Avalon wrestling team makes anti-bullying fashion statement with brightly coloured singlets
The wrestlers from the Avalon region at this week’s Newfoundland and Labrador Winter Games in Clarenville are not the first, and likely won’t be the last, to compete in bright pink ring attire.
valon region wrestler Josh Cole (pink) of Colliers competes against Team Labrador’s Mishkushish Pinette of Sheshatshiu Monday at the 2014 Newfoundland and Labrador Winter Games in Clarenville. The Avalon team, and a select few wrestlers from St. John’s/North and Mount Pearl/South, chose to wear pink singlets in support of the Stand Up to Bullying initiative. — Photo by Kenn Oliver/The Telegram
Professional wrestlers Bret “The Hitman” Hart and his tag-team partner Jim “The Anvil” Neidhart donned pink singlets throughout their World Wrestling Federation careers, along with noted heels Rick Martel and Adrian Adonis.
Support for Stand Up
But the Avalon team, coached by Roncalli Central High School teacher and provincial girls’ team coach Noel Strapp, chose to wear pink to support the Stand Up to Bullying campaign, not as a fashion statement.
“A lot of the boys aren’t too comfortable wearing singlets. They’re tight and sometimes unflattering suits, but it’s part of the sport… you’ve gotta wear it,” Strapp explains, adding that some of his wrestlers didn’t want to wear singlets of any colour for fear of being teased by other non-wrestlers from their school.
“So we said, if you feel uncomfortable wearing a singlet or afraid you’re going to get made fun of, let’s make a statement.”
They made it public Saturday during weigh-ins at Riverside Elementary in nearby Shoal Harbour, site of the wrestling competition.
“At first there were a couple of snickers and laughs, but when we told them what it was about, that it was an anti-bullying stand we were making, everybody thought it was really cool,” the coach, who joined his charges in ordering a pink singlet of his own, said. “We’ve been getting a lot of attention.”
Came on board
Moreover, a few wrestlers from St. John’s/North and Mount Pearl/South came on board and also opted to wear the same uniform this week.
Strapp says the idea to wear the risqué colour started out as more of a joke between he and some fellow coaches over the last couple of years.
“After our AGM a few weeks ago, a few of the coaches there talked about some teams at the Games having their own personalized singlets.”
Strapp was quickly in contact with Montreal-based Sport Olympia, a company that specializes in wrestling products, inquiring about the availability of pink singlets.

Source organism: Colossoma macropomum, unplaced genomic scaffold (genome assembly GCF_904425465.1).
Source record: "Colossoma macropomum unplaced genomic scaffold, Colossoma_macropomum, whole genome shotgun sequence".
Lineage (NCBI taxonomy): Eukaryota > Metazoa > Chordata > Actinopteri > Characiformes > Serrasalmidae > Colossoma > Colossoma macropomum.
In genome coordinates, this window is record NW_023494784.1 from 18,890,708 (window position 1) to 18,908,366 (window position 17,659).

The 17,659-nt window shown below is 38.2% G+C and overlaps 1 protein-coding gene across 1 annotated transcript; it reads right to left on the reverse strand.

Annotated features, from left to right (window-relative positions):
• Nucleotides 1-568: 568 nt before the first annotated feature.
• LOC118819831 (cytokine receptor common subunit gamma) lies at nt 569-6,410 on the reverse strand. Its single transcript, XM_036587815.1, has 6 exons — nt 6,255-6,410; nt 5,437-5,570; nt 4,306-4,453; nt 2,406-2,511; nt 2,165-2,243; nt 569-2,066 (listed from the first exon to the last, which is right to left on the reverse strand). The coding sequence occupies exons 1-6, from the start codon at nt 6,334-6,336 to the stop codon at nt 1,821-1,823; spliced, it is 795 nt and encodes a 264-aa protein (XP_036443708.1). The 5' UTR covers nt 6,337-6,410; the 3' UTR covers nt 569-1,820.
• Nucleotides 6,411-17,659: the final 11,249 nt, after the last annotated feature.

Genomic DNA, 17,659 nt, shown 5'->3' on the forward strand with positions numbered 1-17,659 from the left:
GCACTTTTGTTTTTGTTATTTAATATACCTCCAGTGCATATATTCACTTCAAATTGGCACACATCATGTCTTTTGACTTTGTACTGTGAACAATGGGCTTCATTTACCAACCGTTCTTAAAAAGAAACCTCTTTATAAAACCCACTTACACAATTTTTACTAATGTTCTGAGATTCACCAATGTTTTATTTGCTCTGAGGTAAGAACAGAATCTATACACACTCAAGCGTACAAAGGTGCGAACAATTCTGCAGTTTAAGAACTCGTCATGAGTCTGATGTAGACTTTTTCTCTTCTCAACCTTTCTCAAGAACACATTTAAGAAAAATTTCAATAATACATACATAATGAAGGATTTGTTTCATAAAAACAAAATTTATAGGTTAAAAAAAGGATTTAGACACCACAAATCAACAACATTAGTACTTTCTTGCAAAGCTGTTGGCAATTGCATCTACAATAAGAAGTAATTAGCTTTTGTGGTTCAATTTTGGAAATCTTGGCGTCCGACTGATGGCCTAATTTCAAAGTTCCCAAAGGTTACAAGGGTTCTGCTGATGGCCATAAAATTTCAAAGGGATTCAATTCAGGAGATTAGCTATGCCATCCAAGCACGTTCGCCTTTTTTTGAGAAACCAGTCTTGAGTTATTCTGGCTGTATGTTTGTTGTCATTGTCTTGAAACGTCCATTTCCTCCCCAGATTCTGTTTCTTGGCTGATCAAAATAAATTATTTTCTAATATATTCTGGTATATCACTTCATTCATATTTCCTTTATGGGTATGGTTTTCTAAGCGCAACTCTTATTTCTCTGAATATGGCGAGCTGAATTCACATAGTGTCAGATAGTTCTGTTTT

They had them. But, not surprisingly, only in a female cut.
Jumped on board
“I went back to my team and mentioned the idea and they loved it. They all jumped on board.”
They liked the idea so much that when the school held its Pink Shirt Day last Friday, Strapp’s entire team begged him to let them wear the new singlets to school.
“We’re a really tight-knit group, so for anybody who knows my team and the way we are, I don’t think they’re overly surprised with us wearing pink singlets.”
For wrestlers Patrick O’Leary and Nathan Hart, both 17-year-olds from Holyrood, this week’s Games mark the first time they’ve worn a singlet of any colour.
“It wasn’t that I didn’t like them, it was really my style,” says Hart, an 83-kilogram grappler.
“I just never got around to getting one,” adds 73kg competitor O’Leary, “So if you’re going go for it, you’ve gotta go big.”
Neither were concerned with being teased by classmates or fellow wrestlers.
“I thought it was a great idea,” says Hart. “I wasn’t worried at all.”
And the female cuts?
“It kind of accentuates some things,” O’Leary admits, holding back a devilish grin.
The original plan was to have the words Stand Up — which, coincidentally, is also the term used for the wrestling technique of regaining your footing during a match — embroidered on the back of the singlets, but the order was delayed which didn’t leave enough time before the Games.
They hope to have the embroidery done in time for some tournaments off the island over the next the month.
“I can’t wait to show up off the island and see the reaction,” says Strapp.
“If you want to make a point, you need that awe factor.
“Stereotypically, people think wrestlers are supposed to be big, gronky, macho guys where it’s a combat sport.
“But we’re making a statement that we’re not uncomfortable being out here looking like this.”